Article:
EU tensions over austerity
Each day a European government wrestles with how to reduce its budget. The cuts are painful. Cherished benefits are being cut or trimmed. Public sector wages are being frozen or cut. Each week protesters take to the streets to mark their outrage.
One of the cheerleaders for the age of austerity is the EU. One commissioner said "we shall have to work harder". Another said "no one can live beyond their means forever - not even governments".
It may come as a surprise to learn that the European Commission is seeking a 5.9% increase in the EU budget for 2011. Today the House of Commons gets a chance to debate the proposal. It comes a week before MPs will discover which programmes are to be sacrificed, in what is billed as a brutal cull of public spending.
Now the British government has opposed the increase in the EU budget. David Cameron has said that "we can't ask our members of the public to pay more in the UK and have to pay more in Europe as well". The Chancellor, George Osborne, calculated the increase would mean an extra £600m in Britain's gross contributions to the EU.
Britain suggested a freeze and got support from Austria, the Czech Republic, Denmark, Finland, the Netherlands and Sweden. But the initial battle was lost. A compromise was reached in which spending would increase by 2.9%.
Privately officials accuse the EU of hypocrisy, of talking the talk over austerity but not walking the walk.
But the matter has not been settled. Under the Lisbon Treaty members of the European Parliament have more powers over the EU's budget. Many MEPs, it turns out, not only back the full increase to the EU's budget but some want to go further. Their argument is that much of the EU's money goes towards regional development and infrastructure projects. They see the EU as almost an ongoing stimulus package, where more spending is good for growth. It is, of course, the same argument used by those who say that reducing deficits will harm the recovery.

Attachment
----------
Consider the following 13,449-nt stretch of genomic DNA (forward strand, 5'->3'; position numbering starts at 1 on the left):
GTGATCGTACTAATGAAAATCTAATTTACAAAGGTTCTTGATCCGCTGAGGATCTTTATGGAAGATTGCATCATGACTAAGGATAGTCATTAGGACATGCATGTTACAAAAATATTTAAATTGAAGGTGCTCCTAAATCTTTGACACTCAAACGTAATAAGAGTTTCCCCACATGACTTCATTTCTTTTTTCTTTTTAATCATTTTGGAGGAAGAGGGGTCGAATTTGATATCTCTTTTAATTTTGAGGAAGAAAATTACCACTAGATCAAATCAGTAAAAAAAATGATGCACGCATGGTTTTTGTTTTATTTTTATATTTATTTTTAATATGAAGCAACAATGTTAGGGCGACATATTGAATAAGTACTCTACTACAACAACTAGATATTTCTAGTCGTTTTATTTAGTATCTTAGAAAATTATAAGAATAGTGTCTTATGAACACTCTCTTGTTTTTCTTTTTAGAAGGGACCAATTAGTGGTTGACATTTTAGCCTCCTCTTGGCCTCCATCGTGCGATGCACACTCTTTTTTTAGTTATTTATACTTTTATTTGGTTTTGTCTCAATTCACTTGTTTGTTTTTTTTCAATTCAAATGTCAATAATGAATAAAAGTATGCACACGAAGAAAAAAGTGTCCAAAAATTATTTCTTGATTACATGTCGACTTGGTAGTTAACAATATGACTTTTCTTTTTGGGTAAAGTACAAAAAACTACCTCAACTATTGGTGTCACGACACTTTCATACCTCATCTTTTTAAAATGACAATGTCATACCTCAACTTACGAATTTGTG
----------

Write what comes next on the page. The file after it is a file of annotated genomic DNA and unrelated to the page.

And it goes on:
Whilst some of the extra money goes towards infrastructure projects some of it will support the increase in spending on the EU bureaucracy. Over two years the pay of officials will increase by 3.7%. Civil servants in Spain, Greece, Ireland and Portugal are not so fortunate. They are facing wage cuts and there is a freeze in many other countries.
Some of the extra money will go to finance new institutions set up by the Lisbon Treaty, including a diplomatic service and a presidency.
Now currently there is deadlock between what national governments are prepared to accept and the wishes of some MEPs. There will now be an attempt to reach a compromise deal under the guiding hand of the EU Commission. If no deal is reached then the 2010 budget would continue. That would be just fine with the UK government.
Some MEPs are tired of this way of financing the EU budget. They want the EU to raise taxes directly. "It is opening the taboo subject," said one. France, Germany and the Netherlands immediately rejected the idea of direct EU taxes. It is interesting to know whether voters across the EU would support such an idea.
While on the subject of money, Britain is deeply opposed to new EU proposals on maternity and paternity leave. Mothers would be able to take up to 20 weeks off on full pay. Fathers would get two weeks. However desirable, the proposals would double the cost of maternity leave. An extra £2.4bn a year is the calculation.
National governments across Europe are having to reduce benefits; the EU is seeking to expand and increase them. Two different approaches to a time of austerity.